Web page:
Superintendents and local school board members are bracing themselves for the release of standardized test scores next month that will show a sharp drop in the number of students who passed.
The State Board of Education is scheduled Thursday to set passing scores for students who took standardized tests last spring that were based on new, tougher education standards, including Common Core standards for English/language arts and math. If they adopt the scores the state Department of Public Instruction recommends, thousands of students who thought they were doing pretty well in school just a year ago and their parents will learn they failed the latest round of tests.
The board and its advisers debated how to cushion the blow for teachers, students and parents. Some advisers also worried public school critics will use the scores as a stick to further pummel public education.
Mark Edwards, superintendent of the Mooresville Graded School District and the national superintendent of the year, said the drop will hurt morale in schools and lend fuel to criticism that public schools are failing.
We have critics ready to come after us, said Edwards, an adviser to the state board. He recommended that the board adopt a graduated system that would allow more students to pass while teachers get used to the new standards.
Putting it in the context of everything else thats going on, this is a tremendous blow to our teachers, said A.L. Collins, state Board of Education vice chairman. They worked extremely hard.
He questioned whether students poor performance could be pinned on a flawed rollout of the new standards.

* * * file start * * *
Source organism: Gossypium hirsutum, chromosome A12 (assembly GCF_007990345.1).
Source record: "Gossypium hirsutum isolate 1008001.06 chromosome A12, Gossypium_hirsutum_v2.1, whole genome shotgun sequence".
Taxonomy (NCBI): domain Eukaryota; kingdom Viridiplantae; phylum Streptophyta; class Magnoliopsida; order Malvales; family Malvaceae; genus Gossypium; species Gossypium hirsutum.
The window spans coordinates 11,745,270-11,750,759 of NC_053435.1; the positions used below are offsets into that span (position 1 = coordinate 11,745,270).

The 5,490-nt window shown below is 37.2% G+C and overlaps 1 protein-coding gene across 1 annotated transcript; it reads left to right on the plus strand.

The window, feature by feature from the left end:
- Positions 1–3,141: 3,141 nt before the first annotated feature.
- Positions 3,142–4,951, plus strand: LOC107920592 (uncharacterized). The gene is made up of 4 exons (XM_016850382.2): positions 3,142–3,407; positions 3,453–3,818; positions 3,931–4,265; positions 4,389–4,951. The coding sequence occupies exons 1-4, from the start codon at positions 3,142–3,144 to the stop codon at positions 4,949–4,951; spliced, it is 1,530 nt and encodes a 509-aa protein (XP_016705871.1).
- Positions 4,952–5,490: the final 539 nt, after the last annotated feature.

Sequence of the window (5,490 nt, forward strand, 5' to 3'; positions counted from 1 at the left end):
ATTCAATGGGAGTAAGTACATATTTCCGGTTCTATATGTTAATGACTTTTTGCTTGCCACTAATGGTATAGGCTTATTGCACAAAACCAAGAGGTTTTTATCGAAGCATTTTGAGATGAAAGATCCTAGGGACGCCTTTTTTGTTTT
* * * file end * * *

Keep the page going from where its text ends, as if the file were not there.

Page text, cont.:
Test performance dives when the state changes tests. Last school year, tests changed as all public schools in North Carolina adopted more rigorous education standards. Other states that changed standards and tests, such as New York and Kentucky, also saw more students fail.
The scores will show that student proficiency dropped dramatically, especially in math. For example, about 48 percent of third-graders will have passed the end-of-grade math test with the proposed score, compared with 77 percent passing in 2011-12. On the eighth-grade math test, about 35 percent will have passed, compared with nearly 80 percent last year.
Results for students, schools and districts will be released next month.
Wallace Nelson, a board of education member from Perquimans County, said low passing percentages could hurt economic development in his small county. Everyone tries to explain the new standards, but the numbers will leave the perception that the schools arent good, he said.
You try to recruit somebody, they say, What about your schools? Nelson said. It just sort of sucks the life out of not just the teachers, but of the county.
Board member Olivia Oxendine said the results could cast a shadow over previous achievements.
I can understand the public saying maybe we werent doing all that great in the past, she said. I just think this is troubling.
But Tammy Howard, DPIs director of accountability services, said phasing in the passing scores would leave some students with the idea that they are proficient when they arent.
The heart of the conversation goes to content standards, she said. We are holding students to a higher level of expectations.
State Superintendent June Atkinson has been traveling to newspaper editorial boards this summer to warn that test results will show a decline.
DPI is planning an hourlong public television show on the scores with a live studio audience where parents can ask questions, spokeswoman Vanessa Jeter said. The department will also prepare talking points for local superintendents and will send letters to policy makers and legislators after the board sets the scores, she said.
By October, the department will have a new website that explains the scores.